I am pleased to read that I am not alone in nam­ing my cars. Each has a per­son­al­ity. My brother is the pas­sen­ger in the picture. I am wear­ing the snazzy hat!

Ian Hol­lands, Lang­ham, Es­sex:

My first car was a four-year-old Ford Con­sul Mark 1 that my new wife and I bought af­ter my ar­rival in what was then North­ern Rhode­sia (now Zam­bia) as a cadet District Of­fi­cer. It cost £275 and served us well in ar­du­ous con­di­tions for three years, never once let­ting us down. The tops of the bench seats had cracked and faded in colour from ex­po­sure to the hot sun and so my wife made an­ti­macas­sars, giv­ing the car an ex­cep­tion­ally el­e­gant ap­pear­ance. Its long­est sin­gle jour­ney was from Kalomo to Aber­corn (Mbala) and back, a round trip of over 1,700 miles, nearly all on “dirt” roads.

The picture shows K6489 in De­cem­ber 1958 at the Chambeshi Pon­toon, where the last shots in the Great War had been ex­changed just over 40 years be­fore, on 13th Novem­ber 1918.

Alan Poole, East Pre­ston, Sus­sex:

We were rather for­tu­nate as we had been mar­ried a few years be­fore we started mo­tor­ing and were able to buy a Hill­man Minx Con­vert­ible as our first car. We were liv­ing at Rowhedge, near Colch­ester, on the River Colne and the pho­to­graph (see be­low) shows “Lucy” (our car is al­ways known by that name!) at the river­side on a fine day. In 1961, this was mo­tor­ing at its most plea­sur­able. No jug­ger­nauts, fewer cars, no seat belts and driv­ing in Es­sex and Suf­folk is a fond mem­ory. We only had “Lucy 1” for two years; the needs of older rel­a­tives meant a change to a four-door sa­loon, but the Minx was truly worth hav­ing.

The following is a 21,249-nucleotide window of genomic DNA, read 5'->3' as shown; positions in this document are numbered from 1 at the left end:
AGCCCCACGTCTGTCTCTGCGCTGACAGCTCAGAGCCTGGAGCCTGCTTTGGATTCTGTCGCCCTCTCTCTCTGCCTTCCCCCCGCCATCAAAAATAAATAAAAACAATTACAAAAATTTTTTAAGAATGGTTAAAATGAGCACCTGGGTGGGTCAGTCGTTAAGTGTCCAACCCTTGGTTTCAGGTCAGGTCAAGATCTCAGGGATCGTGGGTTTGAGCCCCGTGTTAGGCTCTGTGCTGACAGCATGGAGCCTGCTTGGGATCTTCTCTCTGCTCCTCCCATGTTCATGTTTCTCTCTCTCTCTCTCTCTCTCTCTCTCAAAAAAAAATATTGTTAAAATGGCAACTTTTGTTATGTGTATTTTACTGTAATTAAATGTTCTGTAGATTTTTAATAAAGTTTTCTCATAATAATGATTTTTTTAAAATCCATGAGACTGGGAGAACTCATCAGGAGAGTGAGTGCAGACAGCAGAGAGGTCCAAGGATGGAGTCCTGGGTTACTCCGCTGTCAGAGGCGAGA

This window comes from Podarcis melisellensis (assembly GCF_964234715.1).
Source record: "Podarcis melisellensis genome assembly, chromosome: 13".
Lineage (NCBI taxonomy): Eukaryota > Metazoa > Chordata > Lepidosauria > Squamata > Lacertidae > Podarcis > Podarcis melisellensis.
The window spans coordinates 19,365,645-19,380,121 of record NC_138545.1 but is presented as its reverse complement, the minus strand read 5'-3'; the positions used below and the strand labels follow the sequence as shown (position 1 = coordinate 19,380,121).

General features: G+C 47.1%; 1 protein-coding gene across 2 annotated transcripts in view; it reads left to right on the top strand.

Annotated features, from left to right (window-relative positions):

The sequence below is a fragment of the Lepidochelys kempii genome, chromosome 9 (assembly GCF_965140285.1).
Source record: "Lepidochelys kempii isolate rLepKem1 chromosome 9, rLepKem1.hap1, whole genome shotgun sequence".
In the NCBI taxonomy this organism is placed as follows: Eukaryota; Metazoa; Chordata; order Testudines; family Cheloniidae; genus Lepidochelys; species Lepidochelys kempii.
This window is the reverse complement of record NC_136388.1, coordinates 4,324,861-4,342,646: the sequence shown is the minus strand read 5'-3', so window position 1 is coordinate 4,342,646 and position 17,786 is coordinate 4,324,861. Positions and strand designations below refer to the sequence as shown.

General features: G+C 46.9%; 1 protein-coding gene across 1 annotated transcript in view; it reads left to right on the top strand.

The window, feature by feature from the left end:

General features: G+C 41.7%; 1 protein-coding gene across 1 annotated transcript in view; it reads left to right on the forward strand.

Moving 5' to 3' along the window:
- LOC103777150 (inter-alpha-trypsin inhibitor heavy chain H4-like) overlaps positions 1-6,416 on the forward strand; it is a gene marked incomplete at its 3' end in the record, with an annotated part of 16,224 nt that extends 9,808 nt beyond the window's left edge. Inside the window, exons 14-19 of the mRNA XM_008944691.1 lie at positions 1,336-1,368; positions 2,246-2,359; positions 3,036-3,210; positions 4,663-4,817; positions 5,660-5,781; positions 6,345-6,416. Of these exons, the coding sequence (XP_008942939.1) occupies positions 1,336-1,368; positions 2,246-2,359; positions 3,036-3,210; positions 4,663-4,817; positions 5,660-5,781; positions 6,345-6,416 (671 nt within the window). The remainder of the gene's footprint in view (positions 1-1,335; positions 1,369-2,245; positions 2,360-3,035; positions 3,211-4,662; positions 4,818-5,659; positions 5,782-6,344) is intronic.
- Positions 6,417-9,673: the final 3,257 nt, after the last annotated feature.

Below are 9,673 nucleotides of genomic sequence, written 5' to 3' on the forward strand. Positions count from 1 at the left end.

Rodger Gib­son, Aus­tralia:

I bought my first car (see above) in 1958, while I was still 17. It was a 1938 Singer Su­per 10, which I bought from a dealer in Roe­hamp­ton for the princely sum of £35.00. At that time cars were in great de­mand and this one was very cheap; I soon found out why.

The first day I had it, the bat­tery went flat. The sec­ond day the ex­haust fell off. The third day the car­bu­ret­tor fell in two. Oil in the coolant and coolant in the oil, were reg­u­lar oc­cur­rences. The volt­age reg­u­la­tor over­heated and set fire to the bulk­head in­su­la­tion. I had smoke stream­ing out of both low­ered front win­dows as I drove along the M40 in Chiswick un­til I could turn off and deal with it.

A brake pipe blew off (hand­brake never did work), the re­sult was hit­ting the back of a Green­line bus right out­side Eal­ing Com­mon sta­tion, af­ter which both head­lights shone straight up!

I kept the car for about two years; I did about 30,000 miles, at about 30mpg, in spite of driv­ing it hard. I learned a lot about cars very quickly! When I had fin­ished with it, sur­prise, sur­prise, it went for scrap.

H.A. Watkin, Paign­ton, Devon:

I bought my first car in 1960 when I was a young po­lice­man in Bishop’s Stort­ford, Hert­ford­shire. It was a lovely lit­tle Austin A35, colour Speed­well blue, cost­ing £365, bought with all my Pre­mium Bond sav­ings. The regis­tra­tion num­ber was 7265 NO, I had no prob­lems with it although I knew sooner or later I would need a new en­gine. The day came, two years later, when my girl­friend de­cided we needed a big­ger car. I re­placed the en­gine with a new Gold Seal cost­ing £50 and sold it for £300. I was sad to re­place it with an Austin Fa­rina.